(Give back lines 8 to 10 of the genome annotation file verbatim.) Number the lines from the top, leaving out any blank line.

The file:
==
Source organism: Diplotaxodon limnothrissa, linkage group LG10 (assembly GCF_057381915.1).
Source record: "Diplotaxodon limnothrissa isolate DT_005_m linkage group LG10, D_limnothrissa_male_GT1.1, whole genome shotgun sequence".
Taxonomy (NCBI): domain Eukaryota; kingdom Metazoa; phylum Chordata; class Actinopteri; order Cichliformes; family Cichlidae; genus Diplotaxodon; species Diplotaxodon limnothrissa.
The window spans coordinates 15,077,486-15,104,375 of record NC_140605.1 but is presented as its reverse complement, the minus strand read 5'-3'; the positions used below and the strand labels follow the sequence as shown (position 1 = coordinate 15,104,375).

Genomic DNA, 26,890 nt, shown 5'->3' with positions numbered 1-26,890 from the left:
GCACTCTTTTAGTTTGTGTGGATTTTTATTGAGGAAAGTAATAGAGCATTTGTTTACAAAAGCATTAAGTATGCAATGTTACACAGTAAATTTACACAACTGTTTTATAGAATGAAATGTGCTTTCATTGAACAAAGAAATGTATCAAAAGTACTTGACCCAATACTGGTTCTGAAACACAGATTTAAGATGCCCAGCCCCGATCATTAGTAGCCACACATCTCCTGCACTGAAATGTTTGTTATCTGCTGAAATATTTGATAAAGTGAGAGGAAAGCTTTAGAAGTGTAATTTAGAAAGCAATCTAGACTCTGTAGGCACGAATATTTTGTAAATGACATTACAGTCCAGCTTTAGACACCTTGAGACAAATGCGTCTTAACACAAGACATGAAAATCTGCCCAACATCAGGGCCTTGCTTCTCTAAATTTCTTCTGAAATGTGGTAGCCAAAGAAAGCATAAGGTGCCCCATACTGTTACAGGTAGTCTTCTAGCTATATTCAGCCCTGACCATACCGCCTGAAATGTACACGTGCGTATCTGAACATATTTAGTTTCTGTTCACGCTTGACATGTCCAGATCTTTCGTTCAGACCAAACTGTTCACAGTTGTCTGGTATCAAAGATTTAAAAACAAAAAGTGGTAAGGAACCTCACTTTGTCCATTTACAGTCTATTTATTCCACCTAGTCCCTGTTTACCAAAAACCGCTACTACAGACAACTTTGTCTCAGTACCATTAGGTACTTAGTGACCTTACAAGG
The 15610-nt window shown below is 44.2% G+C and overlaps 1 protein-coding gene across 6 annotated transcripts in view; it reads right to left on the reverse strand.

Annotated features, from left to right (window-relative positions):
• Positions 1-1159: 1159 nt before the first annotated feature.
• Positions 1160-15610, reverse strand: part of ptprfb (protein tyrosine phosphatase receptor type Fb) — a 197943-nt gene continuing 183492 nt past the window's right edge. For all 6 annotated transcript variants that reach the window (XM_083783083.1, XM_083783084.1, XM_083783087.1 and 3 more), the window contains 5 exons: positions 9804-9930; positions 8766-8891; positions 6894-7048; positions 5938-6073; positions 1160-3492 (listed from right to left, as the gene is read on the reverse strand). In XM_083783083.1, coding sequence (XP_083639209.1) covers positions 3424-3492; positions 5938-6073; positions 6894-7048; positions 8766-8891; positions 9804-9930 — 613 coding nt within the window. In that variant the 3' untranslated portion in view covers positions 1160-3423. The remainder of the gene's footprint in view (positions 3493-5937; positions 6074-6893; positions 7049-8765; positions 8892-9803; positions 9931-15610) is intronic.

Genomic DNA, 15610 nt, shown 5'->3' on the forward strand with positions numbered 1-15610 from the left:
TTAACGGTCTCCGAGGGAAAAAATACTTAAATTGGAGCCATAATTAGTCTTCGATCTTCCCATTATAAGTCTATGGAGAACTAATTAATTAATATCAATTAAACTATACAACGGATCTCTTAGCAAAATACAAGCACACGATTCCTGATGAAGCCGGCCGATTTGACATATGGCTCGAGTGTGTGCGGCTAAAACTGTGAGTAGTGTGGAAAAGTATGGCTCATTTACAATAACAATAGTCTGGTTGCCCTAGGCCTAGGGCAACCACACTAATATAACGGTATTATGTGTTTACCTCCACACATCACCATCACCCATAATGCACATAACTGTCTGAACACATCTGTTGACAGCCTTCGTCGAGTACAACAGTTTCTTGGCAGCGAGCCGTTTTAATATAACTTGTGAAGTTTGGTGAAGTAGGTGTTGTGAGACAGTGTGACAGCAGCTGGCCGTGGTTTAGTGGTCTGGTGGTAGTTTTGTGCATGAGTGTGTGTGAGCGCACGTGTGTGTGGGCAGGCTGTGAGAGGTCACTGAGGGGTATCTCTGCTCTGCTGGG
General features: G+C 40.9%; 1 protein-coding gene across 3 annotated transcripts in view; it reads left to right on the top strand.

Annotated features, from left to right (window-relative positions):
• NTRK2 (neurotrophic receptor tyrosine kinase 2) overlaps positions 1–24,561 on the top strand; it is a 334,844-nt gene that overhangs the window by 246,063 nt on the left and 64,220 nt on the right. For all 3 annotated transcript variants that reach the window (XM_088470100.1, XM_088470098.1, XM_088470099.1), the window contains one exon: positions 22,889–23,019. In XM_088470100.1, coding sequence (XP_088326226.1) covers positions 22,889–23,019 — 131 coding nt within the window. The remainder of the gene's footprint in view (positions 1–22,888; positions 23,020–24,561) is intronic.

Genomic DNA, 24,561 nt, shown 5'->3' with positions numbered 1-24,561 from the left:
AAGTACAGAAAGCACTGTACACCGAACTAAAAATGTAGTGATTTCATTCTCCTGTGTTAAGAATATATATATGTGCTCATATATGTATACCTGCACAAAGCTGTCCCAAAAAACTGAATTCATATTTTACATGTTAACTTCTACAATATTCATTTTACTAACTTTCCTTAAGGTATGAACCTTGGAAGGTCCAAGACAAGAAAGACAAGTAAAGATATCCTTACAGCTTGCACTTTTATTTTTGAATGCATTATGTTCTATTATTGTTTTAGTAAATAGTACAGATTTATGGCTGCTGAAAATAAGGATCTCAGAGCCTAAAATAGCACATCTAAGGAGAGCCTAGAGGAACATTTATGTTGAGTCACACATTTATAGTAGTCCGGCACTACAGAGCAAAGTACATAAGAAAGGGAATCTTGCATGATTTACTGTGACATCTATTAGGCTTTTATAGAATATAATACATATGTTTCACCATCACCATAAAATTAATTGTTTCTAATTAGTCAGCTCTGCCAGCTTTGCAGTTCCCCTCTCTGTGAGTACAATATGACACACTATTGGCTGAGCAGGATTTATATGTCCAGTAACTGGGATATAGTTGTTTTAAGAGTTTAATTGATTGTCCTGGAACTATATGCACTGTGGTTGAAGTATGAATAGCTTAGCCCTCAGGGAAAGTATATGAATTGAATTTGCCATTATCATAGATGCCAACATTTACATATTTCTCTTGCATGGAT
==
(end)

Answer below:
Annotated features, from left to right (window-relative positions):
• Positions 1-1159: 1159 nt before the first annotated feature.
• Positions 1160-15610, reverse strand: part of ptprfb (protein tyrosine phosphatase receptor type Fb) — a 197943-nt gene continuing 183492 nt past the window's right edge. For all 6 annotated transcript variants that reach the window (XM_083783083.1, XM_083783084.1, XM_083783087.1 and 3 more), the window contains 5 exons: positions 9804-9930; positions 8766-8891; positions 6894-7048; positions 5938-6073; positions 1160-3492 (listed from right to left, as the gene is read on the reverse strand). In XM_083783083.1, coding sequence (XP_083639209.1) covers positions 3424-3492; positions 5938-6073; positions 6894-7048; positions 8766-8891; positions 9804-9930 — 613 coding nt within the window. In that variant the 3' untranslated portion in view covers positions 1160-3423. The remainder of the gene's footprint in view (positions 3493-5937; positions 6074-6893; positions 7049-8765; positions 8892-9803; positions 9931-15610) is intronic.